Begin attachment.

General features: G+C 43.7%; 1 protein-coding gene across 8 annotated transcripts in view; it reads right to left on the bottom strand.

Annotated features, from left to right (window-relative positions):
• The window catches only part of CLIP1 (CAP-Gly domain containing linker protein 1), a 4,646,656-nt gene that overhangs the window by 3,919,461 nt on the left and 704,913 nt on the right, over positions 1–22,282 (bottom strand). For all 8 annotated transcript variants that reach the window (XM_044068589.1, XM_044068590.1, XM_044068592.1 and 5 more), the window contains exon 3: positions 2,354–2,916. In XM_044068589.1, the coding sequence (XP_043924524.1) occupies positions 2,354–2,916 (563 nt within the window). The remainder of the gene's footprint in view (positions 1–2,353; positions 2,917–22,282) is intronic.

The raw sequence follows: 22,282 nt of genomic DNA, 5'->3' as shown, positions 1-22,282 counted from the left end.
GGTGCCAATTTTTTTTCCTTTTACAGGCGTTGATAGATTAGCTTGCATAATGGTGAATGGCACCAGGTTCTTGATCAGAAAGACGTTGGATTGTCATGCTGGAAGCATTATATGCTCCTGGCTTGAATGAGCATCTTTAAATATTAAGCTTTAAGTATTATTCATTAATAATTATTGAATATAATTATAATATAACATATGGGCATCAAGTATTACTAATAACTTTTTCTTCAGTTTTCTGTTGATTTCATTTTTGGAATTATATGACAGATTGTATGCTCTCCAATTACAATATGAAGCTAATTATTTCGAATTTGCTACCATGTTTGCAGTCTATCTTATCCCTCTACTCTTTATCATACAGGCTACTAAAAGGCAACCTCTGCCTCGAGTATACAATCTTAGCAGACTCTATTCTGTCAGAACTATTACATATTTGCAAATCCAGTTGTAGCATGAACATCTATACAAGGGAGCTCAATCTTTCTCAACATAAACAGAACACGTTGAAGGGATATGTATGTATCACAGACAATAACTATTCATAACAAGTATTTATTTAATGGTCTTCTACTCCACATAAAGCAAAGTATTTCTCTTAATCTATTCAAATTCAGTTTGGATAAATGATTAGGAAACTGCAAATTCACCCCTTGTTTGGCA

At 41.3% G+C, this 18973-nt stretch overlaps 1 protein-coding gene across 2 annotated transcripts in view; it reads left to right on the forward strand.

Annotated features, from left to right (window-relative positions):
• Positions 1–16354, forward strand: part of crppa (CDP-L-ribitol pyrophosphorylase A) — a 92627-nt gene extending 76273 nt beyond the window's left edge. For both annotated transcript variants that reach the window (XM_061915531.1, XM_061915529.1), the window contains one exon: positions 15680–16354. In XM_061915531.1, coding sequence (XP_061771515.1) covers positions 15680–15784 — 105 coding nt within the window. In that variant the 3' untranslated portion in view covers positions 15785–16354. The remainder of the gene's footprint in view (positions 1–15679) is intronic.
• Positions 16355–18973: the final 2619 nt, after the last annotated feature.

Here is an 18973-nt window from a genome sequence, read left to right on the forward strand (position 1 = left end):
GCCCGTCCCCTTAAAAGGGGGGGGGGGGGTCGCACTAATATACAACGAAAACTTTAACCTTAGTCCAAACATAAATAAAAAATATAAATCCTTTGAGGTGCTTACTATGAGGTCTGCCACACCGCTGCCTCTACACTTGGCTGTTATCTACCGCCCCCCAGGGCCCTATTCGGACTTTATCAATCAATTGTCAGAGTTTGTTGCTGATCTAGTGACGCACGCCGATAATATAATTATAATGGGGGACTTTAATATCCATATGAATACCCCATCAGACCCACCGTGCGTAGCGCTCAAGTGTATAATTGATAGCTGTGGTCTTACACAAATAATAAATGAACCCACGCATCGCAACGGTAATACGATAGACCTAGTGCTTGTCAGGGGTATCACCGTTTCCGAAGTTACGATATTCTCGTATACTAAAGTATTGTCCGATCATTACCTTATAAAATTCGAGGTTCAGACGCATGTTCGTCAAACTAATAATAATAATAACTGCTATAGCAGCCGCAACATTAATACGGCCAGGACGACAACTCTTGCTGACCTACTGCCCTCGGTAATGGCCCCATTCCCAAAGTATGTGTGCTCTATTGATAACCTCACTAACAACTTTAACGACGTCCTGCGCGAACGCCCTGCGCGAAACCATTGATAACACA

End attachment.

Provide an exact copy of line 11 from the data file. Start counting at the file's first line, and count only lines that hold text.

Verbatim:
GCCCGTCCCCTTAAAAGGGGGGGGGGGGGTCGCACTAATATACAACGAAAACTTTAACCTTAGTCCAAACATAAATAAAAAATATAAATCCTTTGAGGTGCTTACTATGAGGTCTGCCACACCGCTGCCTCTACACTTGGCTGTTATCTACCGCCCCCCAGGGCCCTATTCGGACTTTATCAATCAATTGTCAGAGTTTGTTGCTGATCTAGTGACGCACGCCGATAATATAATTATAATGGGGGACTTTAATATCCATATGAATACCCCATCAGACCCACCGTGCGTAGCGCTCAAGTGTATAATTGATAGCTGTGGTCTTACACAAATAATAAATGAACCCACGCATCGCAACGGTAATACGATAGACCTAGTGCTTGTCAGGGGTATCACCGTTTCCGAAGTTACGATATTCTCGTATACTAAAGTATTGTCCGATCATTACCTTATAAAATTCGAGGTTCAGACGCATGTTCGTCAAACTAATAATAATAATAACTGCTATAGCAGCCGCAACATTAATACGGCCAGGACGACAACTCTTGCTGACCTACTGCCCTCGGTAATGGCCCCATTCCCAAAGTATGTGTGCTCTATTGATAACCTCACTAACAACTTTAACGACGTCCTGCGCGAACGCCCTGCGCGAAACCATTGATAACACA